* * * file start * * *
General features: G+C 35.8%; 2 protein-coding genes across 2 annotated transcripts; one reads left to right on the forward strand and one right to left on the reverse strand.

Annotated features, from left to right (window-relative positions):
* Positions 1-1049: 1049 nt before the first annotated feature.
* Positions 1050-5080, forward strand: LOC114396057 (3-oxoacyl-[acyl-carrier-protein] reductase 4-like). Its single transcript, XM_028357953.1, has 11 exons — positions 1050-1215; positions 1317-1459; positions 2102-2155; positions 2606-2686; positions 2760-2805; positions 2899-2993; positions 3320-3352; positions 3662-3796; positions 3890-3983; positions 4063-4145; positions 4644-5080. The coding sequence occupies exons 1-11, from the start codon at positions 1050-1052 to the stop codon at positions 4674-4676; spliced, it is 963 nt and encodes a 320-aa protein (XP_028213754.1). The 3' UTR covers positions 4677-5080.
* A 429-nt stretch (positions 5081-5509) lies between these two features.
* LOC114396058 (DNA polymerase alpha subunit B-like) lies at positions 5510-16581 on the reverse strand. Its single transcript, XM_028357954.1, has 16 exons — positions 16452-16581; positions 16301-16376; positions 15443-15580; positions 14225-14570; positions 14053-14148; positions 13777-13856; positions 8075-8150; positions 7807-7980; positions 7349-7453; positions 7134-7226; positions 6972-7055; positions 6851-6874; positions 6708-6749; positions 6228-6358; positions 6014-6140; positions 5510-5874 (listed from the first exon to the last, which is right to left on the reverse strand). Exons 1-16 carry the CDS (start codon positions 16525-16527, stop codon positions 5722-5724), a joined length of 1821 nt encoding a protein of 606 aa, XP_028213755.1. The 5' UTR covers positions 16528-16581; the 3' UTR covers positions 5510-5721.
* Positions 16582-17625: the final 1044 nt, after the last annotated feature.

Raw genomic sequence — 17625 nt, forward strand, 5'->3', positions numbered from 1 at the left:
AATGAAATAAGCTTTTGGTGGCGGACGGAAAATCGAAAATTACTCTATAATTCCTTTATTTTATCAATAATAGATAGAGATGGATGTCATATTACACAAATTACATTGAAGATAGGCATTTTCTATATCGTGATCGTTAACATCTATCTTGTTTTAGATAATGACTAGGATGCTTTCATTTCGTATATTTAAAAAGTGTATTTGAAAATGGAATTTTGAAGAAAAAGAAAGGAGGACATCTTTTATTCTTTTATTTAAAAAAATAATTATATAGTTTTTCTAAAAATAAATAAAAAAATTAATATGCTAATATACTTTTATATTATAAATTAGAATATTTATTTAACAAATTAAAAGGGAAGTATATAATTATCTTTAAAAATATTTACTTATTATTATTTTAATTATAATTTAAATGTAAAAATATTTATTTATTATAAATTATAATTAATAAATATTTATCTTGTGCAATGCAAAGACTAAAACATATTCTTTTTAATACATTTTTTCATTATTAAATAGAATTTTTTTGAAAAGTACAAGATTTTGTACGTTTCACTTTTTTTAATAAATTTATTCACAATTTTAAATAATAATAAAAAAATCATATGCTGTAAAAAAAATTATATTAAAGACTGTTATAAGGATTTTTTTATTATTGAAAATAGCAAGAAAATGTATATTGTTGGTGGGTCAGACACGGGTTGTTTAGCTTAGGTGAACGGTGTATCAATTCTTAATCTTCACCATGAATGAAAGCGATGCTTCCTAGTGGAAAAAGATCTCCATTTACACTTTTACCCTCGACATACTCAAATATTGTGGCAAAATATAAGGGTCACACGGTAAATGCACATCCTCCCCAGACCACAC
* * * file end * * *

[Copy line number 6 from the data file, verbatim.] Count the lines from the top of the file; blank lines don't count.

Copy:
* LOC114396058 (DNA polymerase alpha subunit B-like) lies at positions 5510-16581 on the reverse strand. Its single transcript, XM_028357954.1, has 16 exons — positions 16452-16581; positions 16301-16376; positions 15443-15580; positions 14225-14570; positions 14053-14148; positions 13777-13856; positions 8075-8150; positions 7807-7980; positions 7349-7453; positions 7134-7226; positions 6972-7055; positions 6851-6874; positions 6708-6749; positions 6228-6358; positions 6014-6140; positions 5510-5874 (listed from the first exon to the last, which is right to left on the reverse strand). Exons 1-16 carry the CDS (start codon positions 16525-16527, stop codon positions 5722-5724), a joined length of 1821 nt encoding a protein of 606 aa, XP_028213755.1. The 5' UTR covers positions 16528-16581; the 3' UTR covers positions 5510-5721.